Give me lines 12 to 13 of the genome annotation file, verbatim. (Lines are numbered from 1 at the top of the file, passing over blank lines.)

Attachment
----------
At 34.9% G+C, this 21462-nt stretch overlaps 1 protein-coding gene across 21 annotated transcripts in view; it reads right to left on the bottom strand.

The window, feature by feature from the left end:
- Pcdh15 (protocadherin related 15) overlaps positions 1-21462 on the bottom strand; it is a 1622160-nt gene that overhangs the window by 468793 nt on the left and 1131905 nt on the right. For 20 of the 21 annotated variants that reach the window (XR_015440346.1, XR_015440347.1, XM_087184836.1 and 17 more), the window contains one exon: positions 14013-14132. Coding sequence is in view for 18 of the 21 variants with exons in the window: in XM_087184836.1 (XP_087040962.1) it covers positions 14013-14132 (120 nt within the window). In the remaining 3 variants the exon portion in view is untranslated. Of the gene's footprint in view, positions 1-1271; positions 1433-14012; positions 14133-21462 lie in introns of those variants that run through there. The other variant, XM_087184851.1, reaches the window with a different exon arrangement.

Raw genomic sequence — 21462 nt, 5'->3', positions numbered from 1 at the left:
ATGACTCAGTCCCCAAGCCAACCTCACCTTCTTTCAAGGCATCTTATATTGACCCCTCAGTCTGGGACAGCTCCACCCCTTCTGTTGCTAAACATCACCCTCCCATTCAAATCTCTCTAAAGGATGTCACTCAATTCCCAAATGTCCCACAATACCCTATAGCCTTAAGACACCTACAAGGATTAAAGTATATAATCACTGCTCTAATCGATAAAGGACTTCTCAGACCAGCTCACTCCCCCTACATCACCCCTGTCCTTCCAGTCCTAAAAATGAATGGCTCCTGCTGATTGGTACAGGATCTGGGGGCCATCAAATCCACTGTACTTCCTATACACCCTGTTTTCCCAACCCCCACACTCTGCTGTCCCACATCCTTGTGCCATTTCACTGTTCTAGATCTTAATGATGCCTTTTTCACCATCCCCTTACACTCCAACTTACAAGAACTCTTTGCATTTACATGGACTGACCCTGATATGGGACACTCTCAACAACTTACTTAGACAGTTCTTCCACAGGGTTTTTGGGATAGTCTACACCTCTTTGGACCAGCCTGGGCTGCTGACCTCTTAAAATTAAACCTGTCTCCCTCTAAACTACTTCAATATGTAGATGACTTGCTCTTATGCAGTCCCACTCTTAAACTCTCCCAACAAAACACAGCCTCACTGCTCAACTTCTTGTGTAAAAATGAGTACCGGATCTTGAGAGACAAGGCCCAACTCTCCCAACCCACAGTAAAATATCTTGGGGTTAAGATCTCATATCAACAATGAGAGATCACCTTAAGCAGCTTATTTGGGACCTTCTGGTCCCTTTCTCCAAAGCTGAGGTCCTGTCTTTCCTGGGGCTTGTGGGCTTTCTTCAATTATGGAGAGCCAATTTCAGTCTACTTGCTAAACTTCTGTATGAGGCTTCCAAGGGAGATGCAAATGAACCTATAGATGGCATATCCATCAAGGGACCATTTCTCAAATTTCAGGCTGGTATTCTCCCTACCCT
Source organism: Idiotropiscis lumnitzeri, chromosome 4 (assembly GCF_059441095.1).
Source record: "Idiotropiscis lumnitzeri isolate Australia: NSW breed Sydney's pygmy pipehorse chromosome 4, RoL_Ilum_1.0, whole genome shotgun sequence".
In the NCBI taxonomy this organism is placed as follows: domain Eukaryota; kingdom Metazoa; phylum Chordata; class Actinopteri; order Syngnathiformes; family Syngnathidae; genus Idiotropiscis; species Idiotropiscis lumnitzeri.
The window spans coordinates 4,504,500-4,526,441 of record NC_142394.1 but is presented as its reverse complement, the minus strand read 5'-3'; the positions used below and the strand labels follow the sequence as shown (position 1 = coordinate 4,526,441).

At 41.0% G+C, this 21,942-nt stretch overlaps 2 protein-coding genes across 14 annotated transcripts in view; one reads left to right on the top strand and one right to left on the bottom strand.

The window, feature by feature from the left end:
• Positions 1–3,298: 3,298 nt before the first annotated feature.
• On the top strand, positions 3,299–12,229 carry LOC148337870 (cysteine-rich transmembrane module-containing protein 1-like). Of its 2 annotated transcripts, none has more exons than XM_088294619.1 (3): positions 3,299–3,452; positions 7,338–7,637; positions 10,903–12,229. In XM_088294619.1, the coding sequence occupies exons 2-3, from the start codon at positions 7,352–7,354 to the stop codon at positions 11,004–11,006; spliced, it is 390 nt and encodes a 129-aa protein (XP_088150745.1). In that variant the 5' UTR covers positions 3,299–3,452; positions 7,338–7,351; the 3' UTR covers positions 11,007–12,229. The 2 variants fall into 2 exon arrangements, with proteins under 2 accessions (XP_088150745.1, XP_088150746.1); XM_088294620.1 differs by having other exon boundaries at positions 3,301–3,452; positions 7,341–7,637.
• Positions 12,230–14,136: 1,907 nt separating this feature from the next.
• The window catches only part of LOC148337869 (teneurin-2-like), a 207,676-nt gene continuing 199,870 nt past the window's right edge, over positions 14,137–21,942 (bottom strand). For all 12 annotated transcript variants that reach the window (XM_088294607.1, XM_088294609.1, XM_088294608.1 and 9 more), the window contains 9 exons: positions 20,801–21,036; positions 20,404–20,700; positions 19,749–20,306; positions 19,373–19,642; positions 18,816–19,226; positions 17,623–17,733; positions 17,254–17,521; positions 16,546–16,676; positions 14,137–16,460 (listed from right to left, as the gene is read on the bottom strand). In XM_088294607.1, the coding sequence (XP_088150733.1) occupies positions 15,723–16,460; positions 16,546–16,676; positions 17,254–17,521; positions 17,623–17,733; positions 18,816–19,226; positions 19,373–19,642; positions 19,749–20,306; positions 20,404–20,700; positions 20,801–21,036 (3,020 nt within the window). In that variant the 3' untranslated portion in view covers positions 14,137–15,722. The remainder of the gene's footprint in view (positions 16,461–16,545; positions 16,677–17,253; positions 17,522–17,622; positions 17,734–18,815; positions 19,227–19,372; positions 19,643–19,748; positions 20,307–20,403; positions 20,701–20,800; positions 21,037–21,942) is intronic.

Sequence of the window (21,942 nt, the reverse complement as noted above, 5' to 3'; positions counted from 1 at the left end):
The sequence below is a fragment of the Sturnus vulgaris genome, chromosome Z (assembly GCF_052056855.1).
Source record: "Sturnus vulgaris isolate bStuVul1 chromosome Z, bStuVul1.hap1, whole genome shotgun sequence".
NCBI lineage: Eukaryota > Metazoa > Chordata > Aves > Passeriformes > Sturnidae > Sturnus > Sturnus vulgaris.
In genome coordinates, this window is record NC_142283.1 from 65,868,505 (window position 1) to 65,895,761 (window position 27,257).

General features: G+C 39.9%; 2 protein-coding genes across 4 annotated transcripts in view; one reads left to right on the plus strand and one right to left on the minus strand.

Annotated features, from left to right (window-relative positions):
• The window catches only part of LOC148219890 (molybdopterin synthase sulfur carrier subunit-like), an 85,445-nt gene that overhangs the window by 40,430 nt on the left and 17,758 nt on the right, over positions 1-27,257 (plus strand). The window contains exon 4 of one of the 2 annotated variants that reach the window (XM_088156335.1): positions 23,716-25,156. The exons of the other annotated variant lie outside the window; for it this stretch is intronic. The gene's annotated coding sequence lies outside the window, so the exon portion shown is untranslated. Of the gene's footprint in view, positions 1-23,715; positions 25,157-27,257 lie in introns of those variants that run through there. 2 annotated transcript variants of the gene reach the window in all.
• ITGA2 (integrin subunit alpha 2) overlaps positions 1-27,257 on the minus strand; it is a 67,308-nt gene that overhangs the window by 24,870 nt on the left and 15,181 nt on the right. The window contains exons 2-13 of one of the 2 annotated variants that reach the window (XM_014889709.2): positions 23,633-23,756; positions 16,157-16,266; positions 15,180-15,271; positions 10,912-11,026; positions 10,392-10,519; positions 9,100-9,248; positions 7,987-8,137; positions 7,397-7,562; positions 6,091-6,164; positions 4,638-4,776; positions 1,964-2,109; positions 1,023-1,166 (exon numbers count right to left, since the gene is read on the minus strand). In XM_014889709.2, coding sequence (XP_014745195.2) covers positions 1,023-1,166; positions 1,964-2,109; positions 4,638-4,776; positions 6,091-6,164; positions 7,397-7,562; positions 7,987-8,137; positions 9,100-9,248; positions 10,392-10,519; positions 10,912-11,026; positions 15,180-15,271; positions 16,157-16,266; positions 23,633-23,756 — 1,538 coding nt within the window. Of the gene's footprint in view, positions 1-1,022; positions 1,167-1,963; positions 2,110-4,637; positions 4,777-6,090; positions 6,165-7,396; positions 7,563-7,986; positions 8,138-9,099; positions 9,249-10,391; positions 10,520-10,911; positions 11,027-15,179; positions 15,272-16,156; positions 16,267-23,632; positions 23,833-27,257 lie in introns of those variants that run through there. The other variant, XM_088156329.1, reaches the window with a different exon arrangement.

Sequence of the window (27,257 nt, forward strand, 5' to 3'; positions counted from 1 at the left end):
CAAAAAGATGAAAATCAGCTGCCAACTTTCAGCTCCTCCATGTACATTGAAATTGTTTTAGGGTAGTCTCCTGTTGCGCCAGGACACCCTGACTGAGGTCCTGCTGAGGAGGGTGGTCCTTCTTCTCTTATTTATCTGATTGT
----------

• Positions 1–3,298: 3,298 nt before the first annotated feature.
• On the top strand, positions 3,299–12,229 carry LOC148337870 (cysteine-rich transmembrane module-containing protein 1-like). Of its 2 annotated transcripts, none has more exons than XM_088294619.1 (3): positions 3,299–3,452; positions 7,338–7,637; positions 10,903–12,229. In XM_088294619.1, the coding sequence occupies exons 2-3, from the start codon at positions 7,352–7,354 to the stop codon at positions 11,004–11,006; spliced, it is 390 nt and encodes a 129-aa protein (XP_088150745.1). In that variant the 5' UTR covers positions 3,299–3,452; positions 7,338–7,351; the 3' UTR covers positions 11,007–12,229. The 2 variants fall into 2 exon arrangements, with proteins under 2 accessions (XP_088150745.1, XP_088150746.1); XM_088294620.1 differs by having other exon boundaries at positions 3,301–3,452; positions 7,341–7,637.